Technology innovation in California is needed to create a modern energy system that can power the world’s fifth largest economy in ways that are cleaner, safer, more affordable, and reliable.
Since 1975, the California Energy Commission has advanced innovation through its energy research and development programs. Energy Commission research has generated billions of dollars in energy cost savings for California ratepayers, helped create new businesses and thousands of jobs, and attracted almost $2 billion in private and federal investments.
Modernizing California’s Energy Systems
The energy we use and the ways we use it are rapidly changing. Continued innovation is necessary for California’s energy system to make the leap from a nearly century-old system to one that meets modern needs and challenges.
The Energy Commission supports the modernization of California’s energy system by investing in science and technology that aligns with the state’s policy goals. These investments support advancements in energy efficiency, renewable energy, storage technologies, energy-related environmental protection, transmission and distribution, and transportation technology. The Energy Commission partners with businesses, utilities, energy companies, public advocacy groups, and world-class scientists at California universities and national laboratories to help achieve technology breakthroughs and bring them to market.
Critical Research Areas
Energy Commission research and development programs bridge the gap between the laboratory and the market, transforming tomorrow’s technologies into today’s reality. Investments are focused on projects that aim to:
- Bring new clean energy technologies and related benefits to disadvantaged and low-income communities.
- Use climate science for energy planning decisions.
- Enable a more decarbonized and decentralized electric grid.
- Maintain critical operations and services during grid outages, extreme weather events, and catastrophes.
- Address vulnerabilities in the natural gas infrastructure.
- Develop scalable technology solutions for the industrial and agricultural sectors.
- Advance energy efficiency solutions in homes and businesses.
- Address product gaps in the energy storage market.
- Reduce the cost of renewable generation.
- Advance low-carbon transportation technologies.
- Create a vibrant entrepreneur ecosystem where entrepreneurs may thrive.
The Energy Commission invests approximately $130 million a year for electric system research and development projects through the Electric Program Investment Charge (EPIC) program. These funds support innovative projects that have the potential to provide safer, lower-cost, cleaner, and more efficient and reliable electricity for investor-owned utility ratepayers.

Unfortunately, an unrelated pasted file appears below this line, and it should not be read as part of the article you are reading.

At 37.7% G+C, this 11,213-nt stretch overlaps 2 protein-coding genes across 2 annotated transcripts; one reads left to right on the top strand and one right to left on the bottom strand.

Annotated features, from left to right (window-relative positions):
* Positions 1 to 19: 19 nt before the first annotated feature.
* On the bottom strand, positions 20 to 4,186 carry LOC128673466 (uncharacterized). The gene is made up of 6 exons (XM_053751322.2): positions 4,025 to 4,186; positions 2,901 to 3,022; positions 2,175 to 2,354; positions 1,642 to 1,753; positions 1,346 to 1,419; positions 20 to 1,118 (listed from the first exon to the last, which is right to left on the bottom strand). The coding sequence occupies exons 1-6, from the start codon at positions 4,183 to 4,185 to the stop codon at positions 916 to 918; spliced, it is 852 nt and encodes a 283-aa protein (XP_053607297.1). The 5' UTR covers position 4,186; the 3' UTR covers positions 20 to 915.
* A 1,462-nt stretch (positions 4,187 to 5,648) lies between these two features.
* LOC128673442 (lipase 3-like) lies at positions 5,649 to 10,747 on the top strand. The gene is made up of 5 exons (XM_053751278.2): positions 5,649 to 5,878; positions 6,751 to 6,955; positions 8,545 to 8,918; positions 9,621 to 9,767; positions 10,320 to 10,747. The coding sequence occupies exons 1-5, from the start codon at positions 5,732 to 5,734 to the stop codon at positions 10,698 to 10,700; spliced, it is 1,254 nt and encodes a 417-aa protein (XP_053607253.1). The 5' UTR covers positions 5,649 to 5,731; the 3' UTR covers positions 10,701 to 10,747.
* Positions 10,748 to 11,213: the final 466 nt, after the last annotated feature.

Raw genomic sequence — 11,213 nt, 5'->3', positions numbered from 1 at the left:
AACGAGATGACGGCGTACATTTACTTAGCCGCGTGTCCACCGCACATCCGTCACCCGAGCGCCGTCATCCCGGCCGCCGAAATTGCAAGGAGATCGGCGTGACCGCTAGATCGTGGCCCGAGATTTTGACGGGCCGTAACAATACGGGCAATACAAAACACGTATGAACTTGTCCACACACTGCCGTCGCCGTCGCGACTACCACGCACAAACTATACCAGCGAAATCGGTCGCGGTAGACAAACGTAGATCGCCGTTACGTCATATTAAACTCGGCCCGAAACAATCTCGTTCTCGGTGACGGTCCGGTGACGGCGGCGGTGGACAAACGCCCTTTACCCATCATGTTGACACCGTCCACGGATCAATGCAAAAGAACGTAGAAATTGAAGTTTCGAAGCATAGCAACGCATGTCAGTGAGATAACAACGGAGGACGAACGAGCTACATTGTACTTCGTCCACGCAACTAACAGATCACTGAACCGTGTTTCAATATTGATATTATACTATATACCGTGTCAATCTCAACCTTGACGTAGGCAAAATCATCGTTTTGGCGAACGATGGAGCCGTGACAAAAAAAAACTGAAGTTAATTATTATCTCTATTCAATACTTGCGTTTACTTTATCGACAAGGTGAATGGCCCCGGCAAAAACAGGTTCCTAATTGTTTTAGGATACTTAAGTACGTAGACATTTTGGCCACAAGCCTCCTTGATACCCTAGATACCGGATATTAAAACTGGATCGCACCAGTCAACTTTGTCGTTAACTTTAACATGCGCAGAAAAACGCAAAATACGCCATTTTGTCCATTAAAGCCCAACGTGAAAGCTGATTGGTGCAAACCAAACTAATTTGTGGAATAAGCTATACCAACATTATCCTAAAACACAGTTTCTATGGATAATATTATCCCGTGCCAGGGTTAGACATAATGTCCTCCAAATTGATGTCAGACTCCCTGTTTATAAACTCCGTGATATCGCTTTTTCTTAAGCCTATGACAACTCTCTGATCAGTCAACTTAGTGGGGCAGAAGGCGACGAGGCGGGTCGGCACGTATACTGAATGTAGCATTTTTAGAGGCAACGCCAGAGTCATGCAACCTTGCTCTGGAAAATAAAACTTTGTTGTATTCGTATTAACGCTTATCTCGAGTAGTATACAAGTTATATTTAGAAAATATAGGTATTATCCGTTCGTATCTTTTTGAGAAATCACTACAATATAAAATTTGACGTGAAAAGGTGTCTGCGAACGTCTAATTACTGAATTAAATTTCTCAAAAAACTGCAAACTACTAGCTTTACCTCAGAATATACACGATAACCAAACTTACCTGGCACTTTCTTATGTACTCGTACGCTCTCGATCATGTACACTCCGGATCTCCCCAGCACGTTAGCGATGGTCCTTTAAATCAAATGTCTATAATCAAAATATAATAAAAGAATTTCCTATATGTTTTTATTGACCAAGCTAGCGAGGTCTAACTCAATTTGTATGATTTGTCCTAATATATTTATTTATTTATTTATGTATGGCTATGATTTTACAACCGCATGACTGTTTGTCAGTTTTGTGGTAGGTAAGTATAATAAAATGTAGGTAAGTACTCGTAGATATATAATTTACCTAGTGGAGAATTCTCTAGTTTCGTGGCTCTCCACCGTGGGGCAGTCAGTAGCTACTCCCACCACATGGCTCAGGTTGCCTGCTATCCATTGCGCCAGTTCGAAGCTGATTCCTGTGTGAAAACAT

Natural Gas System
The Energy Commission’s Natural Gas research and development program funds innovative projects to improve the state’s natural gas system. These investments, which total more than $20 million a year, complement electric system improvements to reduce energy use and costs, improve reliability and safety, and reduce environmental impacts.
Reducing Energy Costs in Food Processing
Food Production Investment Program is part of the California Climate Investments, a statewide initiative that puts billions of carbon cap-and-trade dollars to work reducing greenhouse gas (GHG) emissions, strengthening the economy, and improving public health and the environment — particularly in disadvantaged communities. The program will provide approximately $118 million in funding to the food processing sector, to accelerate the adoption of state-of-the-art technologies that can substantially reduce energy use and costs, and the associated GHG emissions.
Research Planning, Implementation, and Success
The Energy Commission’s research investments are attracting additional private and public sector funding. The California Sustainable Energy Entrepreneur Development Initiative, or CalSEED, provides opportunities for entrepreneurs to apply for seed funding to move their invention through the proof-of-concept stage. To date, 109 companies have attracted $28 million in private investment, and $6 million in public funds.
The Energy Commission is working to further involve small businesses, women, minorities, and disabled veterans in its energy innovation projects. The Energy Commission allocates a minimum of 25 percent of EPIC technology demonstration and deployment funds to projects located in and benefitting disadvantaged communities and an additional 10 percent for projects located in and benefitting low-income communities.
As a lead administrator of California’s public-interest research programs, the Energy Commission is committed to making its investments through the use of a transparent and public process.